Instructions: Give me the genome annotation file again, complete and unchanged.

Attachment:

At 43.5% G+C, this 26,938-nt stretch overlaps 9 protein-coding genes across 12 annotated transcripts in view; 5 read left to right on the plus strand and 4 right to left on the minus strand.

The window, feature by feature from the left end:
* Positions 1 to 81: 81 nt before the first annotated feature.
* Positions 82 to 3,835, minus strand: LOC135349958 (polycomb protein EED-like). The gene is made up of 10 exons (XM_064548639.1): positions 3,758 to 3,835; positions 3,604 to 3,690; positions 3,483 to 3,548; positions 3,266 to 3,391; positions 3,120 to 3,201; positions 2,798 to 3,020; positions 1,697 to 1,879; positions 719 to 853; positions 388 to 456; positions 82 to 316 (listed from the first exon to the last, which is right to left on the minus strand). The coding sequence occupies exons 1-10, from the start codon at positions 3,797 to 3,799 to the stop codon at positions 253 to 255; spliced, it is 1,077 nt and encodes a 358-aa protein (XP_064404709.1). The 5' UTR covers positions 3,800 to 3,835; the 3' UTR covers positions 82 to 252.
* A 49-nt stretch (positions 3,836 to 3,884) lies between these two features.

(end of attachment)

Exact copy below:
At 43.5% G+C, this 26,938-nt stretch overlaps 9 protein-coding genes across 12 annotated transcripts in view; 5 read left to right on the plus strand and 4 right to left on the minus strand.

The window, feature by feature from the left end:
* Positions 1 to 81: 81 nt before the first annotated feature.
* Positions 82 to 3,835, minus strand: LOC135349958 (polycomb protein EED-like). The gene is made up of 10 exons (XM_064548639.1): positions 3,758 to 3,835; positions 3,604 to 3,690; positions 3,483 to 3,548; positions 3,266 to 3,391; positions 3,120 to 3,201; positions 2,798 to 3,020; positions 1,697 to 1,879; positions 719 to 853; positions 388 to 456; positions 82 to 316 (listed from the first exon to the last, which is right to left on the minus strand). The coding sequence occupies exons 1-10, from the start codon at positions 3,797 to 3,799 to the stop codon at positions 253 to 255; spliced, it is 1,077 nt and encodes a 358-aa protein (XP_064404709.1). The 5' UTR covers positions 3,800 to 3,835; the 3' UTR covers positions 82 to 252.
* A 49-nt stretch (positions 3,836 to 3,884) lies between these two features.